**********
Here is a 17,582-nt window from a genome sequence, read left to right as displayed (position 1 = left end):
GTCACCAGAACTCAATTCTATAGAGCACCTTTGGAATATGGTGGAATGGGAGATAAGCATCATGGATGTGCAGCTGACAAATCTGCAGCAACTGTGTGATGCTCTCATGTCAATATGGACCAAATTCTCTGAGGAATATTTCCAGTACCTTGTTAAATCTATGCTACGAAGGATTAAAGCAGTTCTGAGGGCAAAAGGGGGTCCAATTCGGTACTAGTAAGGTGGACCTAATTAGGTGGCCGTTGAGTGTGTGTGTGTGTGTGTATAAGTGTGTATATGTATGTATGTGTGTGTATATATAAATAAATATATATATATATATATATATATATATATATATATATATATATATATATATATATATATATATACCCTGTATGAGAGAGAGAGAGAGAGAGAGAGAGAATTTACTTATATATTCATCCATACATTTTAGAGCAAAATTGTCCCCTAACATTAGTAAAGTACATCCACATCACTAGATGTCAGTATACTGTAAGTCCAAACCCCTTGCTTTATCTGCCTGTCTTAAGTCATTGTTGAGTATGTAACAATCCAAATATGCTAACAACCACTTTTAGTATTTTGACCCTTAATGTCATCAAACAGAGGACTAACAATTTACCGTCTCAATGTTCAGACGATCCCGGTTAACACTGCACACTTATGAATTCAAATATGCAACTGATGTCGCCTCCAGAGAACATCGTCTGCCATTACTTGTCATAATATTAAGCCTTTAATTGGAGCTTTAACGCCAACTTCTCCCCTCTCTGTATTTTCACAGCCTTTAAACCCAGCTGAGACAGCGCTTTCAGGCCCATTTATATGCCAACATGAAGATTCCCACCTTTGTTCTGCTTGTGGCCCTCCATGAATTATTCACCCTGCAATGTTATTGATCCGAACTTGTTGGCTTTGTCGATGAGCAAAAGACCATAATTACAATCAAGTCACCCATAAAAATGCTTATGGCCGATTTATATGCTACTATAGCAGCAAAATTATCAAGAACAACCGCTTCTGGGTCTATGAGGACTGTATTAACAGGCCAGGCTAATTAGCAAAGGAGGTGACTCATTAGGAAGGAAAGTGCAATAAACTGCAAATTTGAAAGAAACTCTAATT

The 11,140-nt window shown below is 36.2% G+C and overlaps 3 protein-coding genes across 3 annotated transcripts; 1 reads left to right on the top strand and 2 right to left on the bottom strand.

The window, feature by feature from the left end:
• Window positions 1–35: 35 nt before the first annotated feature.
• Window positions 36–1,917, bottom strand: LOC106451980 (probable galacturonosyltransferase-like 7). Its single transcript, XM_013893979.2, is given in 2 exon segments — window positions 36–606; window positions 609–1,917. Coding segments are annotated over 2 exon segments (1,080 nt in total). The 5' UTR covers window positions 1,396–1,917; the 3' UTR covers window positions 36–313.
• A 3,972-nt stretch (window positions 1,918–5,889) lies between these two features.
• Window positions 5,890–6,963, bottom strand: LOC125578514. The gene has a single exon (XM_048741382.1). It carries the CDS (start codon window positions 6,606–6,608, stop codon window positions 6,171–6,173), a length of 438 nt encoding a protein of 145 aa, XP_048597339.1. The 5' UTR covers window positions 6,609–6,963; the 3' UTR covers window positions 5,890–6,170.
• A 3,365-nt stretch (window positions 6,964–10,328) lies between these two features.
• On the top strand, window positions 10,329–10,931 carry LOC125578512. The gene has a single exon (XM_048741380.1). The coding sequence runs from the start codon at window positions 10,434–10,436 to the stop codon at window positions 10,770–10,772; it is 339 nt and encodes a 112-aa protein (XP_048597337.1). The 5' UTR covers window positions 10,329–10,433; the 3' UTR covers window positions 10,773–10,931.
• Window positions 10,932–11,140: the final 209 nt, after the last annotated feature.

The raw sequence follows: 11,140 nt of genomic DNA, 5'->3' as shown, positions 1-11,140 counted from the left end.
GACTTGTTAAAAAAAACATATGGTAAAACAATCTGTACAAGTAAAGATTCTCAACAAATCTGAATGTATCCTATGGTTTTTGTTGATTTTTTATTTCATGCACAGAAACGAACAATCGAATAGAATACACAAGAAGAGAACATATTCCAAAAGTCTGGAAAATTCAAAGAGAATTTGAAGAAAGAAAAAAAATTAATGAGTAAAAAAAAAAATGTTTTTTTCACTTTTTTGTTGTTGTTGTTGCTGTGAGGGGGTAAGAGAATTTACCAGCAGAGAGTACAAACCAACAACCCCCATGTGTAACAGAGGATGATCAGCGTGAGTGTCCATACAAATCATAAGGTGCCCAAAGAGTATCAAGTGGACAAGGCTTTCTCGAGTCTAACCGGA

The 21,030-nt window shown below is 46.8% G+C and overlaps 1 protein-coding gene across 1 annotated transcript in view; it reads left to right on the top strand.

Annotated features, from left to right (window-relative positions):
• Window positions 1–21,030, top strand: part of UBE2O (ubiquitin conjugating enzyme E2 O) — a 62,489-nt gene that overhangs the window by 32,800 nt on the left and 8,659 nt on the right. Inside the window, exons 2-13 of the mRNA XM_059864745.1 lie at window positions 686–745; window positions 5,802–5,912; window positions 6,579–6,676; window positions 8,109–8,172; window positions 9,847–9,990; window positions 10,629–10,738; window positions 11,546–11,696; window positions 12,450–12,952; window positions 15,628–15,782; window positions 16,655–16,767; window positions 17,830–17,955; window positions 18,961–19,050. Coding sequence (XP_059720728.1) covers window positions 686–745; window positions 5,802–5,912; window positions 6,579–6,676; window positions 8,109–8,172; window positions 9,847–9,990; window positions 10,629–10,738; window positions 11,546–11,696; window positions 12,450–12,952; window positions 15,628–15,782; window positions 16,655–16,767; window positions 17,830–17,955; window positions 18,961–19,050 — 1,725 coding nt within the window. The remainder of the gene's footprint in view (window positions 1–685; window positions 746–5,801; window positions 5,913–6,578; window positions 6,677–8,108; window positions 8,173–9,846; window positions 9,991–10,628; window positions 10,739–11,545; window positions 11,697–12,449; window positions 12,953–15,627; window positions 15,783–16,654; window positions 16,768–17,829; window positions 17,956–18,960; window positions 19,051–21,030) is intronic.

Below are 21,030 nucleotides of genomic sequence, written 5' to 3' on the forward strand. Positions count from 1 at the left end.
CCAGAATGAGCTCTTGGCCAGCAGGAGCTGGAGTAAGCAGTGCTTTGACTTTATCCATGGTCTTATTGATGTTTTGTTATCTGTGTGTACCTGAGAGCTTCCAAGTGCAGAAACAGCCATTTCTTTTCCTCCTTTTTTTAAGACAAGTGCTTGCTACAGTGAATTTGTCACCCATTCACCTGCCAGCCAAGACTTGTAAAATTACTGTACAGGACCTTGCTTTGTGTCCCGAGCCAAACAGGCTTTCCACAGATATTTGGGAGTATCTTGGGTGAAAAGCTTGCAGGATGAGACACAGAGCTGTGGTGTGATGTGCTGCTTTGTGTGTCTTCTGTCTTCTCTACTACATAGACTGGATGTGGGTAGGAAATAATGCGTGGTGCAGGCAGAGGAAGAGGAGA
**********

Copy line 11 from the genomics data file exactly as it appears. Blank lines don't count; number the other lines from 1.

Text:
• Window positions 10,932–11,140: the final 209 nt, after the last annotated feature.